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David Stroupe’s STEM education book garners AACTE honor

Education professor's book offers fresh insights into teaching STEM fields in student-centered ways.

David Stroupe

The American Association of Colleges for Teacher Education, or AACTE, has named University of Utah education professor David Stroupe its 2024 recipient of the  Gloria J. Ladson-Billings Outstanding Book Award for his groundbreaking “Growing and Sustaining Student-Centered Science Classrooms.”

An expert in STEM education, Stroupe is the research director of the USTEM Hub at the U. His multifaceted research focuses on innovative and inclusive teaching methods. He advocates for transforming classrooms into dynamic science practice communities, leveraging insights from Science, Technology and Society (STS), as well as the History and Philosophy of Science (HPS), to explore how power dynamics, knowledge sharing and agency can address issues of epistemic injustice in education.

His book, “Growing and Sustaining Student-Centered Science Classrooms,” was published last year by Harvard Education Press.

“This is the most practical how-to guide I know of for motivating change toward more equitable classrooms,” said Nancy Butler Songer, the U’s associate provost of STEM education. “With inspiring classroom examples and teacher reflections, the book dispels persistent myths and provides end-of-chapter tips to spark conversation and action.”

The Gloria J. Ladson-Billings Award, named in honor of the prominent American pedagogical theorist and teacher educator, recognizes an author or book that significantly contributes to the knowledge base of educator preparation. Overseen by the AACTE Committee on Research and Dissemination, it acknowledges those who offer a fresh lens on current assumptions or practices, reorient thinking in the field and show potential for significant impact on policy or practice in educator preparation.

Stroupe will be presented with the award during AACTE’s 2024 annual meeting Feb. 16-18 in Aurora and Denver, Colorado.

“His insights driven from years of experience and research poured into his book is sure to inform science education, which benefits both teacher education and students,” said Lynn M. Gangone, AACTE president and CEO.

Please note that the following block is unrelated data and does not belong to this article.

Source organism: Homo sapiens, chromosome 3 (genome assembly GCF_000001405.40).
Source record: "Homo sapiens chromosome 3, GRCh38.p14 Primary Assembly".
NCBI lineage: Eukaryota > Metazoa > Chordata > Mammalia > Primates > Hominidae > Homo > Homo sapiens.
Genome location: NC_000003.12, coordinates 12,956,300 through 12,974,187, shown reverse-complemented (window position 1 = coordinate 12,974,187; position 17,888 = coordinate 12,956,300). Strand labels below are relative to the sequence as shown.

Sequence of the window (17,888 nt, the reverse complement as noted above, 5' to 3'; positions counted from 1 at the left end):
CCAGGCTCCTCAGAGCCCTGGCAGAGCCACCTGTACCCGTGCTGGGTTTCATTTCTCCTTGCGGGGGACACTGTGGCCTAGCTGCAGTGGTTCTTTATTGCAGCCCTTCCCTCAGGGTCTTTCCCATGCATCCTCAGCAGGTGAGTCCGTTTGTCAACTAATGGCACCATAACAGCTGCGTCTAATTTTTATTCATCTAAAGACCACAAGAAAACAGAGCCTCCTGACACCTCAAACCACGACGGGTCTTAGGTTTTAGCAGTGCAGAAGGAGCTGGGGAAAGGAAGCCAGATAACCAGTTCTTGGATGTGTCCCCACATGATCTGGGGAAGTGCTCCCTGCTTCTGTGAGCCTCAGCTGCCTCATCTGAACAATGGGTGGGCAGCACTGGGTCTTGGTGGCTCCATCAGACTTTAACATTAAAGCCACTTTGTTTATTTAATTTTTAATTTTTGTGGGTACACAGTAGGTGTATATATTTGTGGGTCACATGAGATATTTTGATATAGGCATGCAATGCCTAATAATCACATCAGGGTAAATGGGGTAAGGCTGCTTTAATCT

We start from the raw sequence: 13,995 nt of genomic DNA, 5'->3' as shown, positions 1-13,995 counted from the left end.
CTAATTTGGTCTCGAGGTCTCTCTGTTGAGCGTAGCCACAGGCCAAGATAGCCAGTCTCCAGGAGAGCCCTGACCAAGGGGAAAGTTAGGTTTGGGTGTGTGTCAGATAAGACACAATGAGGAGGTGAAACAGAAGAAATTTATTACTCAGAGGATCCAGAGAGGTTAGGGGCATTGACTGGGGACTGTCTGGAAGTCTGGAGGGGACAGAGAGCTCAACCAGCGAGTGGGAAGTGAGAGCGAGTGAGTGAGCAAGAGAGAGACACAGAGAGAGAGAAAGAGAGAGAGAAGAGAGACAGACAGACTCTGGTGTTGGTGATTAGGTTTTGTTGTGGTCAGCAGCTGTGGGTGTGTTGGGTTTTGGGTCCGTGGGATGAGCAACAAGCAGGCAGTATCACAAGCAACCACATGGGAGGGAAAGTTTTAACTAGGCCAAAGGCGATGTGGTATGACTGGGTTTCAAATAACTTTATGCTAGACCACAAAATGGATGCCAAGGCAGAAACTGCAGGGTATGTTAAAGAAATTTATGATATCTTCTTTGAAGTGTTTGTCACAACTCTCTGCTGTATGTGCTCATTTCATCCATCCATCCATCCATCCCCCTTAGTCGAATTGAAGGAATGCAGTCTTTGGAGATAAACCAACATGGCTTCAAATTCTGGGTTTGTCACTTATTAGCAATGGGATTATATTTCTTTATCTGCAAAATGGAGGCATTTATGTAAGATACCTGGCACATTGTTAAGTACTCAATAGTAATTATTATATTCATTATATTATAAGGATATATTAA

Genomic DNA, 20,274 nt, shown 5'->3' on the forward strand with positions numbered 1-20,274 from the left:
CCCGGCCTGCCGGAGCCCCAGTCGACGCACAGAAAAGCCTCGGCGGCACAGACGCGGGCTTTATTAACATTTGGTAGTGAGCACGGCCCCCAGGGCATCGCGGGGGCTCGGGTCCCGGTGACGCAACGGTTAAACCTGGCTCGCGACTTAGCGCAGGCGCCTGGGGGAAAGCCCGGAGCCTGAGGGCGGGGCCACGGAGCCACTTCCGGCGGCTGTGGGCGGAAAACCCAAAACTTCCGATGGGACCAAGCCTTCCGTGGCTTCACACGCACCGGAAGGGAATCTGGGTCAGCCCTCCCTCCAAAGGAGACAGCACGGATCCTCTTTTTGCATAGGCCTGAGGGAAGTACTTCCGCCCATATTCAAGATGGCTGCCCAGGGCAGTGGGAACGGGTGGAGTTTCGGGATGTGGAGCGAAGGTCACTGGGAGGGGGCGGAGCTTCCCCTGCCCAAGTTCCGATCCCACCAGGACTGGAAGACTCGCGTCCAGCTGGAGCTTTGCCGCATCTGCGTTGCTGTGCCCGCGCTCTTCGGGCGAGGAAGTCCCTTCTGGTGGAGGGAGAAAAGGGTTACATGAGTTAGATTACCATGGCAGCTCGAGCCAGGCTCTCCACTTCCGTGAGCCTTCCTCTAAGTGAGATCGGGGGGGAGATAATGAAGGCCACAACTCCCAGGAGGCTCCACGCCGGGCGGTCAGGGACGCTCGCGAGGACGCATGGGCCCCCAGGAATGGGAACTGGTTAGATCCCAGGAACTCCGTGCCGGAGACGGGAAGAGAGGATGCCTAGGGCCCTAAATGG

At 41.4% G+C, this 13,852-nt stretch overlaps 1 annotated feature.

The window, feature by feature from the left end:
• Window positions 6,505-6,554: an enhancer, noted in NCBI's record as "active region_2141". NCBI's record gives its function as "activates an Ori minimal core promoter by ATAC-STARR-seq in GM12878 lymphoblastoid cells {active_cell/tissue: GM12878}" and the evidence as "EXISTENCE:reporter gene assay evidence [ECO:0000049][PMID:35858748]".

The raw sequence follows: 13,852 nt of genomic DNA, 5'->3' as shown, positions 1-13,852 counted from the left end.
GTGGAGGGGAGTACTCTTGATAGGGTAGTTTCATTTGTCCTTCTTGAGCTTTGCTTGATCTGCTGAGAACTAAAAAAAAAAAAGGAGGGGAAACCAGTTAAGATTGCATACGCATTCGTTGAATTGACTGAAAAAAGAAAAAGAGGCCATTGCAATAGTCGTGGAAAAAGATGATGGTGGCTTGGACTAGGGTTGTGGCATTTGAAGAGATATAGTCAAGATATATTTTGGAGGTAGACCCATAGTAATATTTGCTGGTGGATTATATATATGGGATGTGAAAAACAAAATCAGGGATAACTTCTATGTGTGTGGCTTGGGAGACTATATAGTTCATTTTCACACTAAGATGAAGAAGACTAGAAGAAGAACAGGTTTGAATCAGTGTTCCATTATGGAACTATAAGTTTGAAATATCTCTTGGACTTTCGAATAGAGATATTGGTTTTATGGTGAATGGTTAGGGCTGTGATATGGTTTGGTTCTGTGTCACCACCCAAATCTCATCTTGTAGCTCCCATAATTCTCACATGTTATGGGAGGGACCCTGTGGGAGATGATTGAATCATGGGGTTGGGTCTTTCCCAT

Stroupe’s research explores the professional growth of novice teachers, analyzing how they adapt to and learn from diverse educational environments. His work also includes examining the role of teacher education programs in fostering the development of these educators. Before his current role as an academic, Stroupe taught middle school biology for four years.

“We’re incredibly proud of Dr. Stroupe’s forward-thinking new book and the national recognition it’s receiving, which only underlines how the University of Utah is emerging as a change maker in cutting-edge, student-centered STEM education and curriculum development,” said Frankie Santos Laanan, dean of the U’s College of Education. “The STEM scholars of today and the STEM teachers of the future can be found here on our campus, and the College of Education is a synergistic and committed partner in preparing 21st century K-12 teachers to answer Stroupe’s call to create more just and equitable classrooms.”

About AACTE 

Established in 1948, AACTE is the leading voice in educator preparation. AACTE’s member institutions and programs prepare the greatest number of professional educators in the United States and its territories, including teachers, counselors, administrators and college faculty. These professional educators are prepared for careers in PK-12 classrooms, colleges and universities, state and governmental agencies, policy institutes and non-profit organizations. Learn more at